The General Electric Company (GE) is an original member of the Dow Jones Industrial Average (DJIA) and one of America’s most iconic manufacturing companies. The company was originally founded to promote electricity and the inventions of Thomas Edison. It is responsible for many inventions and products, such as refrigerators, electric stoves, jet engines, and X-ray machines—things many people couldn’t imagine living without today.

General Electric underwent a reorganization designed to refocus the company on the research, development, and manufacturing of high technology industrial products, in 2016. As part of this reorganization, General Electric sold or spun off the majority of its GE Capital unit. This caused General Electric to make changes to its preferred stock that was connected to the GE Capital unit.

key takeaways

  • In 2016, General Electric reorganized, and created a new series of preferred stock, the Series D 5% fixed-to-floating rate noncumulative perpetual preferred stock.
  • After paying a set 5% dividend for five years, in 2021 the Series D shares become callable and change to paying a floating rate dividend, set at 3.33% plus the three-month LIBOR rate.
  • The Series D stock offers a steady income stream at an inflation-exceeding rate.

Old GE Preferred vs New GE Preferred

General Electric had three outstanding sets of preferred shares, Series A, Series B and Series C. The company announced on December 18, 2015, that it would be exchanging all the Series A, B, and C shares for a new Series D 5% fixed-to-floating rate noncumulative perpetual preferred stock. On January 20, 2016, General Electric announced that 95.8% of the old preferred series had been tendered in the exchange offer for Series D shares.

Breaking Down GE Series D Stock

The Series D preferred stock pays a set 5% dividend for the first five years. On January 21, 2021, the Series D shares become callable preferred stock and change to paying a floating rate dividend. The annual dividend will be set at 3.33% plus the three-month LIBOR rate. So, if one took the current (as of November 19, 2019) three-month LIBOR rate of 1.89% and added 3.33%, the dividend would be set 5.22%. (This is just an example: the actual dividend rate in 2021 will be different.)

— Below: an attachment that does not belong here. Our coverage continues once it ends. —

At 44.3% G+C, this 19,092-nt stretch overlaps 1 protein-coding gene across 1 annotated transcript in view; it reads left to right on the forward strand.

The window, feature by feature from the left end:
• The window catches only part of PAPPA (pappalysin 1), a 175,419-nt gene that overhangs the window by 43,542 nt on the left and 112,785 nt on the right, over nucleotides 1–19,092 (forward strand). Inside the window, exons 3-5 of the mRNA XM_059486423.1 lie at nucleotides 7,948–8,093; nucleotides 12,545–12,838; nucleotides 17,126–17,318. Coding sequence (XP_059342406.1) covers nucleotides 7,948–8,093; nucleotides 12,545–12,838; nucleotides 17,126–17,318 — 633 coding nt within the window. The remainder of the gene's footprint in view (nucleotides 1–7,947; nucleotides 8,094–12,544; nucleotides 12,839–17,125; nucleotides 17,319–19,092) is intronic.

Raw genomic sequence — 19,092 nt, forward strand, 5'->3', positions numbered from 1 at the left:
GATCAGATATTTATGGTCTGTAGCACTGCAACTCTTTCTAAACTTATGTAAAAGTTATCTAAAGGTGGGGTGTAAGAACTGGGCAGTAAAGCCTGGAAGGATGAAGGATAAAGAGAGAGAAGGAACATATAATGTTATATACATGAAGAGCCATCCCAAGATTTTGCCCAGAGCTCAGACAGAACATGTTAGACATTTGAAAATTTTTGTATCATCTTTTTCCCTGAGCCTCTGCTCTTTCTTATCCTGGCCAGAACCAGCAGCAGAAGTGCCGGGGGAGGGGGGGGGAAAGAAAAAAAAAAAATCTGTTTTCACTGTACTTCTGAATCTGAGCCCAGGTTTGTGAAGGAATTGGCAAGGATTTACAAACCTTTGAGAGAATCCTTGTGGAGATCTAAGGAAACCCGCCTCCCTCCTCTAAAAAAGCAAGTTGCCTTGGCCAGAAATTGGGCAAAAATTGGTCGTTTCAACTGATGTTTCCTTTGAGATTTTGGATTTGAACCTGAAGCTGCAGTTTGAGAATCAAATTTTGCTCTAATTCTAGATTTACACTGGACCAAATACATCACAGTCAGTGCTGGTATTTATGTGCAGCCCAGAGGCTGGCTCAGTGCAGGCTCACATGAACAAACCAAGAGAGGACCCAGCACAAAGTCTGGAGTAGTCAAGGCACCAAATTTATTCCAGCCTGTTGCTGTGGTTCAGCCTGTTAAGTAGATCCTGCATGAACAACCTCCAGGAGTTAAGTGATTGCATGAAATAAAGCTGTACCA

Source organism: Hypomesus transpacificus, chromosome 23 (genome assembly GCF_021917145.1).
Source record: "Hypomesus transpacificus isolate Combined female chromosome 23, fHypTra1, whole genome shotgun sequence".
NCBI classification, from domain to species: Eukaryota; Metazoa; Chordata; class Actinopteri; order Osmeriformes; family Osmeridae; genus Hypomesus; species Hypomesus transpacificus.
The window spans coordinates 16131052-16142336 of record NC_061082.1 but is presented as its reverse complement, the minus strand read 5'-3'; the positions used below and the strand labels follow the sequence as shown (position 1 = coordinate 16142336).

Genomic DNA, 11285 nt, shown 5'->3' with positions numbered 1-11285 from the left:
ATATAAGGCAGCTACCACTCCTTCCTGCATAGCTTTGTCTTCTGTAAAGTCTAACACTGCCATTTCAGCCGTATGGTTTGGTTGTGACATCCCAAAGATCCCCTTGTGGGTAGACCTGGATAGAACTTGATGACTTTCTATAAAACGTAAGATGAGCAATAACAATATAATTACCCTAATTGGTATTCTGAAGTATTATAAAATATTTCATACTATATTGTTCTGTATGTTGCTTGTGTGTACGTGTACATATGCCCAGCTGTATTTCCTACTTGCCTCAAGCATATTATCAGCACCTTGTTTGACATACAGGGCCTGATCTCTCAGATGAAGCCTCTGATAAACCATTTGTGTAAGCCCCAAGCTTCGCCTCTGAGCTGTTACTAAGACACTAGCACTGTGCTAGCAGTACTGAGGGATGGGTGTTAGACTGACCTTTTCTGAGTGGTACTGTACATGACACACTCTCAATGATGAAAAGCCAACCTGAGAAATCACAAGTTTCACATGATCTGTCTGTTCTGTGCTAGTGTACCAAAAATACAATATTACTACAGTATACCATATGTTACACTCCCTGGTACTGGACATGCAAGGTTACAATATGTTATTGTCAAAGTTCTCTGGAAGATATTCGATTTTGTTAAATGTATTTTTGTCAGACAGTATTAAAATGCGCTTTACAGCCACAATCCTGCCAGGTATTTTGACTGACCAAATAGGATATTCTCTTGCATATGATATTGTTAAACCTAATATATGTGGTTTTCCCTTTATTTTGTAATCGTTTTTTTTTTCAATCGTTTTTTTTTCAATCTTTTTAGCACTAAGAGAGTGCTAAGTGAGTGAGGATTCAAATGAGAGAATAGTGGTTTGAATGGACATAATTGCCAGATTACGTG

The company has the right to redeem any and all Series D shares on any dividend payment date after January 21, 2021.

Moody’s originally rated the Series D preferred shares an A3, which is considered investment grade. The benchmarks for investment-grade securities are U.S. Treasury securities of similar durations. In October 2018, Moody's downgraded GE to Baa1, indicating a greater degree of risk (though still investment grade).

General Electric’s Series D preferred stock pays a dividend of 5% for five years, while the five-year U.S. Treasury note (T-note) has an interest payment of 1.38%. After the five-year period is over, the Series D preferred pays a minimum dividend of 3.3%, while a 30-year U.S. Treasury bond (T-bond) has an interest payment rate of 2.67%. If interest rates increase, the LIBOR addition to the minimum dividend will also increase, providing a hedge against inflation and interest rate risk that is not available from a U.S. T-bond.

There is a difference in tax treatment between interest payments and dividends. Interest payments are taxed fully as ordinary income, with a top federal tax rate of 37%. Ordinary or unqualified dividends are taxed at this rate as well. Qualified dividends receive preferential tax treatment, like that of capital gains; they are generally taxed at 15% or 20%, depending on the individual's tax bracket.

GE Common vs. Preferred

General Electric’s common stock has a dividend yield of .35%, as of Nov. 27, 2019. The company has a stated policy of returning capital received from the divestiture of GE Capital assets to shareholders in the form of stock buybacks or increased dividends. This will increase General Electric's share price and increase the dividend yield based on the initial amount invested. The common stock has a greater potential for total return over a 5- to 10-year period than the preferred stock. However, there is the chance of an economic event that will cause the common stock share price to drop, while the face value of the Series D will remain constant.

The Bottom Line

The main investors in General Electric’s Series D preferred are mutual funds and institutional investors looking for a steady income stream from a relatively safe investment. The Series D preferred is an excellent investment for investors actively managing their retirement savings accounts and looking for income streams that exceed the rate of inflation. The common stock is the better retirement plan investment for people not needing current income from their retirement accounts.